Treatment with hydroxychloroquine alone or in combination with azithromycin was associated with a reduced in-hospital mortality risk in a study of patients hospitalized with coronavirus disease 2019 (COVID-19), according to findings published in the International Journal of Infectious Diseases.1

After adjusting for COVID-19 risk factors, recipients of hydroxychloroquine or hydroxychloroquine plus azithromycin had a 66% and 71% decreased risk of in-hospital mortality, respectively, compared with those not receiving either drug, Samia Arshad, MPH, of the Henry Ford Hospital in Detroit, Michigan, and colleagues reported. Azithromycin alone was not significantly associated with mortality risk.

“Considered in the context of current studies on the use of hydroxychloroquine for COVID-19, our results suggest that hydroxychloroquine may have an important role to play in reducing COVID-19 mortality,” the investigators wrote.

Other studies of hydroxychloroquine as a treatment for patients with COVID-19 have yielded variable results. For example, Arshad and colleagues noted, a randomized controlled study of 62 patients with COVID-19 in China found that hydroxychloroquine treatment was associated with a shorter duration of fever and time to resolution of cough and pneumonia.2 A study of 1376 patients hospitalized with COVID-19 in New York, however, found no significant reduction in the risk of death or intubation among patients who were treated with hydroxychloroquine compared with those who were not.3


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In June of this year, the US Food and Drug Administration (FDA) revoked its emergency use authorization for hydroxychloroquine and chloroquine as a treatment for COVID-19 in certain hospitalized patients when a clinical trial is unavailable or participation is not feasible.

“We made this determination based on recent results from a large, randomized clinical trial in hospitalized patients that found these medicines showed no benefit for decreasing the likelihood of death or speeding recovery,” stated an announcement on the FDA website.4

Arshad and colleagues included 2541 patients hospitalized with COVID-19 at 6 hospitals within the Henry Ford Health System in Southeast Michigan. The patients, who had a median age of 64 years, had a median total hospitalization time of 6 days and median time to follow-up of 28.5 days. The most common comorbidities were hypertension (65.4%), chronic lung disease (63.7%), chronic kidney disease (43.3%), and diabetes mellitus (37.6%). Of the 2541 patients included, 1202 received hydroxychloroquine alone, 147 received azithromycin alone, 783 received a combination of these drugs, and 409 did not receive either drug.

The overall in-hospital mortality rate was 18.1%, but the rate varied according to treatment status. The rates were 13.5%, 22.4%, and 20.1% for those who received hydroxychloroquine alone, azithromycin alone, and hydroxychloroquine plus azithromycin, respectively, compared with 26.4% among patients who received neither medication. Of the 460 deaths that occurred, 88% were due to respiratory failure.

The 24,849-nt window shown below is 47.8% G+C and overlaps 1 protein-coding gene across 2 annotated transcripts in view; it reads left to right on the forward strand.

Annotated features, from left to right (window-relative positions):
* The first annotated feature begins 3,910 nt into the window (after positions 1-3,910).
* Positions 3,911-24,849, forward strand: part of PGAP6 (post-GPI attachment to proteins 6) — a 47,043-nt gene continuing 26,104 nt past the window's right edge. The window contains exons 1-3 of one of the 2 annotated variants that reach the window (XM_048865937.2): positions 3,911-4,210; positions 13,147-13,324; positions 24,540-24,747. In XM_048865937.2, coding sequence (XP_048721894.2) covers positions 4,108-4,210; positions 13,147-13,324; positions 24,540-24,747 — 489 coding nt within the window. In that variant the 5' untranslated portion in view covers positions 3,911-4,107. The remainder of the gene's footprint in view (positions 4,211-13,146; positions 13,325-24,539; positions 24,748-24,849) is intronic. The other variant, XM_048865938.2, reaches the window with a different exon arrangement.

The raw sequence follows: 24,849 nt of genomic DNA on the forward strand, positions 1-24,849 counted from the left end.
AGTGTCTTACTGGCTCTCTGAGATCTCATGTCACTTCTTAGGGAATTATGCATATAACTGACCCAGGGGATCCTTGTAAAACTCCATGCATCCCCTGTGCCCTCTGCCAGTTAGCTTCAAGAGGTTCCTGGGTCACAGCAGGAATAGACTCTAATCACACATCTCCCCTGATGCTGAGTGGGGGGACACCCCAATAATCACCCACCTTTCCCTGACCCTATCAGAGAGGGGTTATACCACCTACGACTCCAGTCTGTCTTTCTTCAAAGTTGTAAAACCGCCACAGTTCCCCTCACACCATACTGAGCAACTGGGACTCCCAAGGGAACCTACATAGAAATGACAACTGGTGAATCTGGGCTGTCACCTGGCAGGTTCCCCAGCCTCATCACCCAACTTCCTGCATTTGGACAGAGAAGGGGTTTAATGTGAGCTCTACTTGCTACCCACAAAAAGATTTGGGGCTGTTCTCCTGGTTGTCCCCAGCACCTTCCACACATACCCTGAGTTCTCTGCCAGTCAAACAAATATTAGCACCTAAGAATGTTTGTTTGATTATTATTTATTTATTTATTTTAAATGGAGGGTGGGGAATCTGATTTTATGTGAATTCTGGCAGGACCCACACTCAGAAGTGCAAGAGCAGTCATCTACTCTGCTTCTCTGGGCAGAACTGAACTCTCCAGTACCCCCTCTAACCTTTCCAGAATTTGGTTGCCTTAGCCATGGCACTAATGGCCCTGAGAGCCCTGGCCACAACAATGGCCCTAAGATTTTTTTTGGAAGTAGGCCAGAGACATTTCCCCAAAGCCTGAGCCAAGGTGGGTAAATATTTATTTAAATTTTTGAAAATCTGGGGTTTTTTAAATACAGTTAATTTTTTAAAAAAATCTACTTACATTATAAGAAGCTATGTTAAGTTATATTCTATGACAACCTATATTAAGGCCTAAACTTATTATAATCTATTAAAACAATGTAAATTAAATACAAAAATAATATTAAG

“Findings of this observational study provide crucial data on experience with hydroxychloroquine therapy, providing necessary interim guidance for COVID-19 therapeutic practice,” according to the investigators.

Clinicians dosed hydroxychloroquine at 400 mg twice daily for 2 doses on day 1, followed by 200 mg twice daily on days 2-5, and dosed azithromycin at 500 mg once daily on day 1 followed by 250 mg once daily for the next 4 days, according to the investigators. “The combination of hydroxychloroquine [with] azithromycin was reserved for selected patients with severe COVID-19 and with minimal cardiac risk factors,” they noted.

The investigators said their findings support recent guidelines from the National Institutes of Health that indicate a potential role for hydroxychloroquine in treating patients hospitalized with COVID-19 without co-administration of azithromycin. “However, our results should be interpreted with some caution and should not be applied to patients treated outside of hospital settings. Our results require confirmation in prospective, randomized controlled trials that rigorously evaluate the safety and efficacy of hydroxychloroquine therapy for COVID-19 in hospitalized patients.”

The authors acknowledged certain study limitations, including the retrospective, nonblinded, and nonrandomized design as well as lack of information on duration of symptoms prior to hospitalization.

References

  1. Arshad S, Kilgore P, Chaudhry ZS, et al. Treatment with hydroxychloroquine, azithromycin, and combination in patients with COVID-19. Int J Infect Dis. 2020;97:396-403.
  2. Chen Z, Hu J, Zhang Z, et al. Efficacy of hydroxychloroquine in patients with COVID-19: results of a randomized clinical trial [published online April 10, 2020]. MedRxiv. doi: 10.1101/2020.03.22.20040758
  3. Geleris J, Sun Y, Platt J, et al. Observational study of hydroxychloroquine in hospitalized patients with Covid-19. N Engl J Med. 2020;382(25):2411-2418. doi: 10.1056/NEJMoa2012410
  4. FDA cautions against the use of hydroxychloroquine or chloroquine for COVID-19 outside of the hospital setting or a clinical trial due to risk of heart rhythm problems. U.S. Food and Drug Administration. Published April 1, 2020. Updated July 1, 2020. Accessed July 28, 2020.